MADHUKU QUESTIONS MUGABE IMMUNITY
There has been mixed reactions to a secret deal granting immunity from prosecution to former President Robert Mugabe.
The 93-year-old ex-president was reportedly granted a $10 million golden handshake, immunity from prosecution and secured assurances that he and his family will be protected in Zimbabwe under a deal that led to his resignation.
University of Zimbabwe law professor Lovemore Madhuku told the Daily News yesterday that the Constitution already gave Mugabe immunity.“He already has immunity in terms of the Constitution. Section 98 grants immunity to former presidents. At the time that he left office, he already had immunity.
“When you say someone has been granted immunity, you should also be able to say who granted him? I think the fact that Mugabe was granted immunity is false.”There is no immunity outside Section 98 of the Constitution,” Madhuku said.
According to Section 98 of the Constitution “while in office, the president is not liable to civil or criminal proceedings in any court for things done or omitted to be done in his or her personal capacity.”
It gives immunity against civil or criminal proceedings. Another lawyer Tonderai Bhatasara said that there are questions on who granted Mugabe immunity, if ever it was the case, arguing that the prerogative of mercy only lies with the President.
Reports suggest on the day he tendered his resignation, Chief Secretary to the Office of the President and Cabinet Misheck Sibanda, attorney general Prince Machaya, Catholic priest Fidelis Mukonori, Justice minister Happyton Bonyongwe, Defence minister Sydney Sekeramayi and Mugabe spokesperson George Charamba had a morning meeting with Mugabe that lasted about four hours.
“Political immunity is not supported by any law,” Bhatasara said.“A new government can always revoke that. It doesn’t apply internationally. One who gives immunity is the one who has been wronged. Like what happened in South Africa when Grace Mugabe was granted immunity, it was South Africa that had been wronged. It’s the wronged party that can grant immunity.
“He can’t continue to have privileges of immunity internationally. What can only happen is that maybe the locals who have granted him immunity can refuse to hand him over to the International Criminal Court but if he goes outside the country, he can be arrested.
“What is not clear in this case is who was representing the government in the agreement and his resignation letter did not state the conditions. There is need to sanitise the immunity with statutes through a Statutory Instrument that will be published in the Government Gazette, then people can be able to challenge that.
“This is because there are people who were wronged and if they keep the deal to themselves and someone raises summons against Mugabe for atrocities he committed, they will not be able to raise the issue of immunity as a defence,” Bhatasara said.
Opposition political parties on the other hand said Mugabe’s age can work in his favour.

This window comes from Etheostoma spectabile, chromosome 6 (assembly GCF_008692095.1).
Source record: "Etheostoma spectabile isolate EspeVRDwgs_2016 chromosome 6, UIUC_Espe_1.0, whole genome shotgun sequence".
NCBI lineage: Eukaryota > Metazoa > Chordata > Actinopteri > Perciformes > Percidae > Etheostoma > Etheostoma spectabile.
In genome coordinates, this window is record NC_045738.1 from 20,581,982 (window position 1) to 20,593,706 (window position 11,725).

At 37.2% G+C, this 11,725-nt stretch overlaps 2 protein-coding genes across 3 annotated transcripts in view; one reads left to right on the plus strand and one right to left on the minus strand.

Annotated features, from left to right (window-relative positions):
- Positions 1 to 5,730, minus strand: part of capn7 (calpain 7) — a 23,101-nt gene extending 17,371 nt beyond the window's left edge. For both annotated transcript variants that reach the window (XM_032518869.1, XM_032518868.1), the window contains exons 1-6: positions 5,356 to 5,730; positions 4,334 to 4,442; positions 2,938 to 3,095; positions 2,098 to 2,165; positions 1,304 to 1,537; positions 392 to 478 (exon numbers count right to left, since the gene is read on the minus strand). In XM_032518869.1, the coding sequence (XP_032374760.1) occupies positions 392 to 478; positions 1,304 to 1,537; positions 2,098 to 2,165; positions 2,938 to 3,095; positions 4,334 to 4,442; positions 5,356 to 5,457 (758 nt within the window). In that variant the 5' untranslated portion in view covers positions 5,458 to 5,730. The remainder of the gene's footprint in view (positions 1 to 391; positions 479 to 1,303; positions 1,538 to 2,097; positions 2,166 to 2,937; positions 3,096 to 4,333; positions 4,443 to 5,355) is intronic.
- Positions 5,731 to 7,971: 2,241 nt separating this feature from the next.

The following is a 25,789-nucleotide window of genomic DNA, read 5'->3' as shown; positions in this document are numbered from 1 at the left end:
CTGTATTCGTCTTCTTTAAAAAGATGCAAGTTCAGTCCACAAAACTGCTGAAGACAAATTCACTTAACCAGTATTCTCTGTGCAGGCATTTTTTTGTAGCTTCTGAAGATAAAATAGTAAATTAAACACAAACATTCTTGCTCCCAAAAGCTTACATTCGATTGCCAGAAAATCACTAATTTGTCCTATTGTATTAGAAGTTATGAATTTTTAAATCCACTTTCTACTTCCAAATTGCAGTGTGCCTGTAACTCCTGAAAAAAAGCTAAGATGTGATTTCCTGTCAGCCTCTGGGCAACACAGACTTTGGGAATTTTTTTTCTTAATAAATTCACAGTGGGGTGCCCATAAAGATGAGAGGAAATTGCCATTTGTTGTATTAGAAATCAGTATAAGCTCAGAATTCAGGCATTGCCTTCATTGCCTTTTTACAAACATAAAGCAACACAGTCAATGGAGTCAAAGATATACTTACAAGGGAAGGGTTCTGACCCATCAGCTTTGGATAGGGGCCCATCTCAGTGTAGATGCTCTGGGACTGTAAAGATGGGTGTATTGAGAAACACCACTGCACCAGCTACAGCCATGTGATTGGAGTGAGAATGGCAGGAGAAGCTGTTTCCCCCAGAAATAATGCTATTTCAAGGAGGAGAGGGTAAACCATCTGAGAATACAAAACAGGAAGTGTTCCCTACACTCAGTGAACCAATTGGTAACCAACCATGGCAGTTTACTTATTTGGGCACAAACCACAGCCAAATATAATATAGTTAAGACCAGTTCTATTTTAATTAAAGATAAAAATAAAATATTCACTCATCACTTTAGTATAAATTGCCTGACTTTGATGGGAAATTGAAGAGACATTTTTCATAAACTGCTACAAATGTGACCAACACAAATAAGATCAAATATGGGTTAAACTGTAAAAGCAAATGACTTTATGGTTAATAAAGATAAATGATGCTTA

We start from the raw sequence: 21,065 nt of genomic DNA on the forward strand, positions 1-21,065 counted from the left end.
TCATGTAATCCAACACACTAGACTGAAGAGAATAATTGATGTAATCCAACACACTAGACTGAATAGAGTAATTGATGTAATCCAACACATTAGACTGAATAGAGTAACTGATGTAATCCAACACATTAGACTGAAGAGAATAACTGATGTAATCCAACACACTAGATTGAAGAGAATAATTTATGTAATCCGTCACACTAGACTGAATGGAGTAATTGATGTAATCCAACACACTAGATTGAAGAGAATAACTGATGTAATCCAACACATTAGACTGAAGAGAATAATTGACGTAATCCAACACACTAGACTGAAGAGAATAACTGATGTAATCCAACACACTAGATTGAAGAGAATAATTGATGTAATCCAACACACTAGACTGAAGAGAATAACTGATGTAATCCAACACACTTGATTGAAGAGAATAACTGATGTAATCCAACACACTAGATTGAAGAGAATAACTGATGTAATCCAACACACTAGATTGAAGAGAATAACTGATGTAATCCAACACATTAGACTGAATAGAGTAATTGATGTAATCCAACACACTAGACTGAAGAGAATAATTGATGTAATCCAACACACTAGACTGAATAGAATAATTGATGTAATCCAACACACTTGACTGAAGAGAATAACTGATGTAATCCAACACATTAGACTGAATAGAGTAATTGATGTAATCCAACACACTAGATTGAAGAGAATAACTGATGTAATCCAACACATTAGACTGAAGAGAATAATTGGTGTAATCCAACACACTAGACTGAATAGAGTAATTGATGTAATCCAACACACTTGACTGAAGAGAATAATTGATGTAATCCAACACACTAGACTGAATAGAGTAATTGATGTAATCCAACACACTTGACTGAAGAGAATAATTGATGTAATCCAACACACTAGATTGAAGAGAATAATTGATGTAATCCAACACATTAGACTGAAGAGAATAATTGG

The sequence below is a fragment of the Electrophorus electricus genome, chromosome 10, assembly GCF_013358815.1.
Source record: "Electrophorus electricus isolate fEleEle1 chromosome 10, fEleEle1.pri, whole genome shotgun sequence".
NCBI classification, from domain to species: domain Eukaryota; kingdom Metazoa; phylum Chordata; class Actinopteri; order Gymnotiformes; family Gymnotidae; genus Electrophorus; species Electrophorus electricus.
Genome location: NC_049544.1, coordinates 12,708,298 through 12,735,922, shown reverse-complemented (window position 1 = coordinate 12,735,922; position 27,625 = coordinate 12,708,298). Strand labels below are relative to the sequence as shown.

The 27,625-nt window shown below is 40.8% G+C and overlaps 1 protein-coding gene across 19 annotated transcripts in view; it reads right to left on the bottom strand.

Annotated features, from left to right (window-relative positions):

The mainstream MDC led by Morgan Tsvangirai has said it was not a vindictive political party, but won’t subscribe to impunity and unaccountability.
“There has to be closure to all these very unfortunate incidents of our post-independence history.“The victims also need closure so that they can get on with their lives in peace,” MDC spokesperson Obert Gutu said.
“It’s up to the people of Zimbabwe to decide what Mugabe and his garrulous wife should do in order to repair the monumental damage and suffering that they caused to the toiling masses of Zimbabwe. We don’t call for retribution, but we are certainly calling for truth and reconciliation as well as justice.”
Tendai Biti’s People’s Democratic Party (PDP) spokesperson Jacob Mafume said at his age, Mugabe would be declared unfit to stand trial.
“The man has passed the threshold for senility and dementia for a while now. Remember he is a man who read the same speech twice and did not realise it. During his rule, tens of thousands of people, especially from the opposition were incarcerated by the State.
“Remember the case of the former strongman of Chile (Augusto Pinochet), he was declared too old and sick to stand trial by an international process,” Mafume said.
His counterpart from the National People’s Party (NPP) Gift Nyandoro said it is unfortunate that Zimbabweans are not being told of the full story of the said immunity deal and are hence speculating and constrained on making meaningful comments on the issue.
“However, from a broader perspective, immunity deals should not be done in a manner that destroys the content and essence of people’s democratic aspirations. There is no doubt that post-Mugabe presidency, there is need for closure of outstanding national questions like Gukurahundi massacres.
“Secondly, there is need for genuine land audit and redistribution. The world wants to know how many farms does Mugabe have and what happened to $15 billion of mineral proceeds he failed to account for? National healing and a return to constitutional democracy is not achieved through cutting of immunity deals but through comprehensive due processes,” he said.
The Welshman Ncube-led MDC through its spokesperson Kurauone Chihwayi said that even if Mugabe is granted immunity in Zimbabwe, he cannot escape the ICC.
“We lost many relatives during and after Gukurahundi. Many people were tortured during the Mugabe offences that cannot be swept under the carpet forever. The people may demand answers from Mugabe at some stage,” Chihwayi said.